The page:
A group of elected officials that included the New York City Council’s 19-member Progressive Caucus and 25-member Black, Latino and Asian Caucus, Public Advocate Letitia James, Manhattan Borough President Gale Brewer and U.S. Representative Hakeem Jeffries filed their own joint amicus brief in support of the state court decision ordering the city to release the summary misconduct record of Pantaleo and opposed to the city’s continued concealment.
“We face a climate in which communities around the country—especially communities of color—are traumatized by the rampant physical, political and economic violence against them by government actors,” stated the Black, Latino and Asian Caucus. “That damage is exacerbated when the state fails to enact justice in cases like Garner’s, and even more so when investigations and disciplinary processes are shrouded in secrecy. We believe government should be transparent. To that end, we join reform advocates, fellow government officials and legal advocates in calling for the disclosure of these critical records, to which the public has an absolute right. Reducing the mystery surrounding these records sends a message that we as a city will not betray New Yorkers by protecting the bad actors who demonstrate inability or unwillingness to serve and protect us all.”
Brewer stated in a press release “Our laws strike a balance between transparency for what should be public, and privacy when there’s a good reason for it. But there’s no good reason for the number of substantiated allegations against officer Pantaleo to be kept secret. If we’re to understand what happened and prevent more tragedies, we need to know the facts of this one. I urge the court to enforce the Freedom of Information Law.”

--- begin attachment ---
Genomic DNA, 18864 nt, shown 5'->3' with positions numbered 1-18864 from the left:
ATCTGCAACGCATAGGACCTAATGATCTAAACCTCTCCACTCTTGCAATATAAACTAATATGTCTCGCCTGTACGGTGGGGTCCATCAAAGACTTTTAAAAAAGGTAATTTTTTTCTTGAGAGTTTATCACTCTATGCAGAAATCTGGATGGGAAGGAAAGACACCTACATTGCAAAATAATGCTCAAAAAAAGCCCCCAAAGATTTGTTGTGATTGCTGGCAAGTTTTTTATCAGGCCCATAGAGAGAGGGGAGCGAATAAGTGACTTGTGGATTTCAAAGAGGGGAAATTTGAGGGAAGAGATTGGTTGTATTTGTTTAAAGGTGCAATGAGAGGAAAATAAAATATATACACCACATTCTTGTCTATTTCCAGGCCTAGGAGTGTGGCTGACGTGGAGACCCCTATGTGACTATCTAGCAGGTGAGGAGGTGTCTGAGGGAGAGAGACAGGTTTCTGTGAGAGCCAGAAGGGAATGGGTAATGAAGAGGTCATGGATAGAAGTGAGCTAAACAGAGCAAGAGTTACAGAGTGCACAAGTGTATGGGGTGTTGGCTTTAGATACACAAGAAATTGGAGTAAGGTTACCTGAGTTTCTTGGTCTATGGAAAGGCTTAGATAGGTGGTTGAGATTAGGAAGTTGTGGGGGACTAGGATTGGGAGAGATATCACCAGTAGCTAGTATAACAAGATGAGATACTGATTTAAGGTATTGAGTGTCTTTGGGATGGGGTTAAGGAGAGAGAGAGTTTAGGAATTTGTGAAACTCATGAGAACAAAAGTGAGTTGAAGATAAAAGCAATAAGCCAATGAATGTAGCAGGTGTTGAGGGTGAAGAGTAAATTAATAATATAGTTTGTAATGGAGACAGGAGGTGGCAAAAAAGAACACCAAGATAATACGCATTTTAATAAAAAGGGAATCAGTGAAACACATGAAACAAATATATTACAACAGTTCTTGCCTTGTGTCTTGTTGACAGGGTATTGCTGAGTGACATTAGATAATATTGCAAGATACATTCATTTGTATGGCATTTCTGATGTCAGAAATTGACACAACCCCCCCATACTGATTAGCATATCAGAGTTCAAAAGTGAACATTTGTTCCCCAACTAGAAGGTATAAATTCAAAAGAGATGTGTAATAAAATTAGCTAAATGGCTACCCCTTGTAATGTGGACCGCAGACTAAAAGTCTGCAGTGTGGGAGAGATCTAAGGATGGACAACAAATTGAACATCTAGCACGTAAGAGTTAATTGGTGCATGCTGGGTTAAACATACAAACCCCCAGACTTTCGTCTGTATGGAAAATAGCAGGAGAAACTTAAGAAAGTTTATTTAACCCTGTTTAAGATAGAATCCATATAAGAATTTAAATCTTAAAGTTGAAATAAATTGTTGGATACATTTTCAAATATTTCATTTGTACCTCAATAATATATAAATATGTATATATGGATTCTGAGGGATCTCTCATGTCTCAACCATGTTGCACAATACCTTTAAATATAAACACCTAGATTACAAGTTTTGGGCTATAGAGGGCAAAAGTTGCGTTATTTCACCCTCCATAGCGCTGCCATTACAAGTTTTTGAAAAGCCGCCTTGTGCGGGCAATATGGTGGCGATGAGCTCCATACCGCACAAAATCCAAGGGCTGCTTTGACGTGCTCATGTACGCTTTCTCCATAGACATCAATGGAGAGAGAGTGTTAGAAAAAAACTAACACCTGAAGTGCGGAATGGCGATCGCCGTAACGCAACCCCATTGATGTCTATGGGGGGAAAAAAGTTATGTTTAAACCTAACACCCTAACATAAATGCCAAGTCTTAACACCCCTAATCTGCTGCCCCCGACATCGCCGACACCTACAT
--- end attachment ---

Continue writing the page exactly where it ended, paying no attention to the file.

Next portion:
“The courts have ruled,” said Council Member Corey Johnson. “Now it’s time to see these records so we can bring transparency and accountability to this crucial investigation. Our goal must be to move forward in an educated, fully informed manner so that we can stop tragedies like the death of Eric Garner from repeating themselves,”
Donna Lieberman, executive director of the New York Civil Liberties Union, said, “An administration that came in promising police reform shouldn’t be getting creative with the law in order to keep the public in the dark about NYPD discipline and whether bad cops operate with impunity. Given the growing national focus on police abuse and accountability, the city should be opening the NYPD to the community, not walling it off.”